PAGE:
It's not just about understanding their mom's Chiari and all it's implications on your health and wellbeing, it's about developing understanding and empathy for the hundreds, if not thousands, of other people they will come in to contact with throughout their lives. Some will have mental health problems, some may have visible physical deformities or disabilities but the vast majority will have invisible, hidden conditions like your Chiari.
We have over 50,000 members in the Ben's Friends Communties and most of them 'look ok' but they are all sufferers of rare conditions ... take all the folks with autoimmune or sensitising conditions (and I include myself in this group) where debililtating fatigue is part of our everyday lives. I'm grateful if I can make it to 9:30pm and even then it's only with a nap during the day. But I know many people through my work here who rarely make it out of bed at all and struggle with often young children and then there are the grandparents who suddenly find themselves catapulted back in to being primary carers for those grandchildren.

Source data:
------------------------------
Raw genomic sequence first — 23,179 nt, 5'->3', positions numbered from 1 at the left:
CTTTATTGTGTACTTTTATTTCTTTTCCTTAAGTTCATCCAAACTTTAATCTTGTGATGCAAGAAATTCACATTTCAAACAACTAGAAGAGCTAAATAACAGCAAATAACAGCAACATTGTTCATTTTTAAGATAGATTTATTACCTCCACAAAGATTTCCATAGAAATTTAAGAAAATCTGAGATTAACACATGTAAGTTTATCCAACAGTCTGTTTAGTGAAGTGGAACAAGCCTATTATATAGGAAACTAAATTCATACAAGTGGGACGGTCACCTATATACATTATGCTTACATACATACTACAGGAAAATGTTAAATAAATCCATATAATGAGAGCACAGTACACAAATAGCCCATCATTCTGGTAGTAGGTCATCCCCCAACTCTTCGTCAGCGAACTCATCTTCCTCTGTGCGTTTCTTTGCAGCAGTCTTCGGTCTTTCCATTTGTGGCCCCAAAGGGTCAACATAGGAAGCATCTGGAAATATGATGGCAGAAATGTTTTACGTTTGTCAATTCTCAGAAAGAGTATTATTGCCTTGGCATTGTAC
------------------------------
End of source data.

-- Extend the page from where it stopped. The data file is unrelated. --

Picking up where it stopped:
And it's about learning that rules and boundaries exist in all areas of life. When you have the curfew discussion feel welcome to share that my father, if my brother or I had friends round our house, would stand in the hallway at exactly 8:50pm and bellow the announcement "this house closes in 10 minutes and would all guest please leave".
You have given your offspring a childhood without worry but they are no longer children. They are adults. I'm sure you have done an amazing job preparing them for their lives ahead, they will know life isn't always a bed of roses. You've not lied about your neck problem ... you do have a neck problem, a problem where your neck and skull join ... so maybe you could start by saying you'd like to tell them a bit more about it now they are old enough to understand. They may be shocked, there may be tears but most of all there will ultimately be understanding because they love you. And I'd bet it will be liberating for all of you and move your relationships on.